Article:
I cannot tell you how happy I am to be in a country that knows how to make a proper Gin and Tonic. Sure England’s known for so many other things, like being the birthplace of modern parliamentary democracy, James Bond and there’s always the invention of linoleum. Yeah, I didn’t know that last one either. But it’s the proper preparation of unparalleled alcoholic concoctions that I think is really the important takeaway here.

I’ve yet to encounter a bad G&T, indeed, every one I’ve had has been excellent. And you’d expect that, since the English invented the Gin and Tonic. It was originally a means to get people stationed in the Colonies to take their quinine (which has anti-malarial properties), since quinine is very bitter. And let’s face it, everything goes better with gin. On the other hand, Mary has not been quite as fortunate. She likes vodka gimlets, which were also purportedly invented in England (supposedly named after Surgeon General Sir Thomas D. Gimlette, KCB, who promoted the concoction as a means of inducing people to take lime juice to prevent scurvy). See, that’s what I like about this country. Need to take a medicine to prevent tropical or dietary diseases? No problem, just mix it with alcohol. Cold medicine would be so much better if we mixed it with tequila and called the resulting drink a Codeine Sunrise.

Mary, as I mentioned, before the digression into history above, is not having quite as excellent a time with cocktails as I am having. Mary’s something like 0-4 in getting a proper gimlet, since apparently no one in London knows what a gimlet is, nor are they acquainted with the correct recipe.  Mary, being Mary, which is to say, a Force of Nature, Flaming Vengeance on a Stick, and someone who can be a bit sharp with people who don’t know the proper proportions of Rose’s Lime to vodka in a gimlet, well, she came up with a rather unique solution. She had some business cards printed up with the gimlet recipe on them, to hand out to bartenders so she doesn’t have to try and shout the instructions to them over the noise of a busy bar. Also, lots of cocktail servers in London are from the far reaches of Europe and beyond, so neither their first nor frequently their second language is English, therefore the cards may be helpful for them, also.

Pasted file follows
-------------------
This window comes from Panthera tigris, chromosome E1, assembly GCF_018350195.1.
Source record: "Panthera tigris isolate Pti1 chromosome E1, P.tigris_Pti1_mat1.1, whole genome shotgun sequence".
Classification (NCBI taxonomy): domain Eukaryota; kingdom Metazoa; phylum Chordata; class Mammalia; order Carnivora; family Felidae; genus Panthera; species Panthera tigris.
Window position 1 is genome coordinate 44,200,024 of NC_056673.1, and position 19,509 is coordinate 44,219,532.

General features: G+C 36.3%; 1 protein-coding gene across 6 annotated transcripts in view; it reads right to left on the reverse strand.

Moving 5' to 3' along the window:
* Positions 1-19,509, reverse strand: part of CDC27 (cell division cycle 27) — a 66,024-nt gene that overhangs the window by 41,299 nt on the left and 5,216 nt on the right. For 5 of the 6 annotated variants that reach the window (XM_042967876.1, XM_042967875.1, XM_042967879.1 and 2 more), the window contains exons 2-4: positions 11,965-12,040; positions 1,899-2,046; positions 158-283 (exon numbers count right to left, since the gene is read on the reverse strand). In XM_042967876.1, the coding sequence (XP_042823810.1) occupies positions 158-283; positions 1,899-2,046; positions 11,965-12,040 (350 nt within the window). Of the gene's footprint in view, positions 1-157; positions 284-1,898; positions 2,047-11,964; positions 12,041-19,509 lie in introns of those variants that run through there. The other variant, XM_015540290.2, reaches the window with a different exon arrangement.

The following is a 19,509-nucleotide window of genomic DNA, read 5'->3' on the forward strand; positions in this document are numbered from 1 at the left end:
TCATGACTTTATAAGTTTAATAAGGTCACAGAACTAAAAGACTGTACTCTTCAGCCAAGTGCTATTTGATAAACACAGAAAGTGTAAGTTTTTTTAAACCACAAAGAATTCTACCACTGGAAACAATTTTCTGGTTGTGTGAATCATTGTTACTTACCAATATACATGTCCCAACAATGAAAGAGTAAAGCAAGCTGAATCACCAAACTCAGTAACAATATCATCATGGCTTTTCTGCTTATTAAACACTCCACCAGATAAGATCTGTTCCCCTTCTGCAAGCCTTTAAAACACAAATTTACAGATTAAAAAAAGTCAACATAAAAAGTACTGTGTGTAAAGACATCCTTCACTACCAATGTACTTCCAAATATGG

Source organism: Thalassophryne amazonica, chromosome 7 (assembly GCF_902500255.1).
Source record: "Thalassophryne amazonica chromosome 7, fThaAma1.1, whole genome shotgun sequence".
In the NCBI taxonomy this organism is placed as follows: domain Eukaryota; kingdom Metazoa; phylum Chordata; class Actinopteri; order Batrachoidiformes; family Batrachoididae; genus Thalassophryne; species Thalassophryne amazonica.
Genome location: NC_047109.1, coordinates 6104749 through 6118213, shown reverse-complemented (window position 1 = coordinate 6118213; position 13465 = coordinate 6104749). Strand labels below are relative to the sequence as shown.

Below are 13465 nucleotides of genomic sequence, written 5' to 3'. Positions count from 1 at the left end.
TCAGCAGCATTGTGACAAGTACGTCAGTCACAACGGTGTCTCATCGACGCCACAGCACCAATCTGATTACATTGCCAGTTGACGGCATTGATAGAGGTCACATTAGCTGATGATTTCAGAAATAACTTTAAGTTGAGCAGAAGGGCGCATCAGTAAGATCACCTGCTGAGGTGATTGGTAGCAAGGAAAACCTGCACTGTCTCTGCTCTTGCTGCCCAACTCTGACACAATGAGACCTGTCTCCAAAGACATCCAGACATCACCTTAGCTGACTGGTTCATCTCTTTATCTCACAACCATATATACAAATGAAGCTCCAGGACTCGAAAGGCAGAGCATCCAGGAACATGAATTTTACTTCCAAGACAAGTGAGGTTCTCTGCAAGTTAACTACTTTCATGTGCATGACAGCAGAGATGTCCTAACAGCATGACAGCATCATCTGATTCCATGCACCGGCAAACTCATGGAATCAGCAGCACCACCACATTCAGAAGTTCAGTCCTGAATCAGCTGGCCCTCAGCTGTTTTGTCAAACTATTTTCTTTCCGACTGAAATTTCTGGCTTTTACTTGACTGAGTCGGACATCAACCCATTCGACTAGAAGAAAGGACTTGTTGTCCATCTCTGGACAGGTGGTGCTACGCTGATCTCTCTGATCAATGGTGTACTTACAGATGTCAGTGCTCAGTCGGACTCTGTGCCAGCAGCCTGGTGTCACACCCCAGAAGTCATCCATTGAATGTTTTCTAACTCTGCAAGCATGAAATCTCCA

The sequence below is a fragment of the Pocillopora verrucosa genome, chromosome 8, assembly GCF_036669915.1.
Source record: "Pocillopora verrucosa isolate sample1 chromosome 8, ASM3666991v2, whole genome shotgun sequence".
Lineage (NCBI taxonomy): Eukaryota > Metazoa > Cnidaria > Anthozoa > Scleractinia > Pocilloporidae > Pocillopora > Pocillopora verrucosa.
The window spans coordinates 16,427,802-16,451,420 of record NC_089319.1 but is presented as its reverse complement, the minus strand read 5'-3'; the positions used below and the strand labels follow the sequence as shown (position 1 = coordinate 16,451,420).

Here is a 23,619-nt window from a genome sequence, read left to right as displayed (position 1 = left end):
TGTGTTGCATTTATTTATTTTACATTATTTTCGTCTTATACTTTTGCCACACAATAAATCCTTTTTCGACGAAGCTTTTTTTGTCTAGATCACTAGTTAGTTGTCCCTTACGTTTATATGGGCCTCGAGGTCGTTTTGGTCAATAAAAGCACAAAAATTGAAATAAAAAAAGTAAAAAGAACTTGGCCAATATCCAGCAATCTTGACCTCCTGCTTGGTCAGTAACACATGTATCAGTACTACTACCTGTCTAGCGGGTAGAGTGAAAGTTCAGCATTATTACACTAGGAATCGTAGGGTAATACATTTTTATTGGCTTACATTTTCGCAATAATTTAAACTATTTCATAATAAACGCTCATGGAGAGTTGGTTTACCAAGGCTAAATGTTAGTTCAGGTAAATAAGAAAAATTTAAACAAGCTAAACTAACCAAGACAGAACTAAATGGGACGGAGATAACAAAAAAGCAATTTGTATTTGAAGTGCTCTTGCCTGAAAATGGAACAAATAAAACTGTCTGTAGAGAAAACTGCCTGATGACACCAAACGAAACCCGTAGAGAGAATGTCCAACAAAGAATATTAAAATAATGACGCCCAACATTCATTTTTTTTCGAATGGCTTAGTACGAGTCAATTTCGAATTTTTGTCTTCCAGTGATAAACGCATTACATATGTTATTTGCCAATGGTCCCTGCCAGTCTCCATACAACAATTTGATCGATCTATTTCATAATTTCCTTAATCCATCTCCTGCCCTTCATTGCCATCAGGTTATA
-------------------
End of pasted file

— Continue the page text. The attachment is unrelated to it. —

I think the card concept is brilliant. And by brilliant, I mean it’s an outstandingly good idea, and not just something that’s grand, which is how the English use the term. Like, “That pork pie was brilliant!” which doesn’t actually mean it was the best idea in the world. Though, it should mean that, as I think pork pies, or actually any pies with a savory filling are an amazingly wonderful idea, which I cannot believe has not taken off in the US. What is wrong with my country, that they haven’t embraced and then devoured the totally awesomeness that is the pork pie? Not mention the Stilton and Steak pie?

Ah well, I could go on and on about pies, and as Mary reminds me I frequently do, buttonholing strangers in the street to exclaim, excitedly, “Pork pies are marvelous! Do you know where I can get another one?” So I’ll just conclude with a tip of the glass to the bartender and sit back with another magnificently brilliant cocktail.


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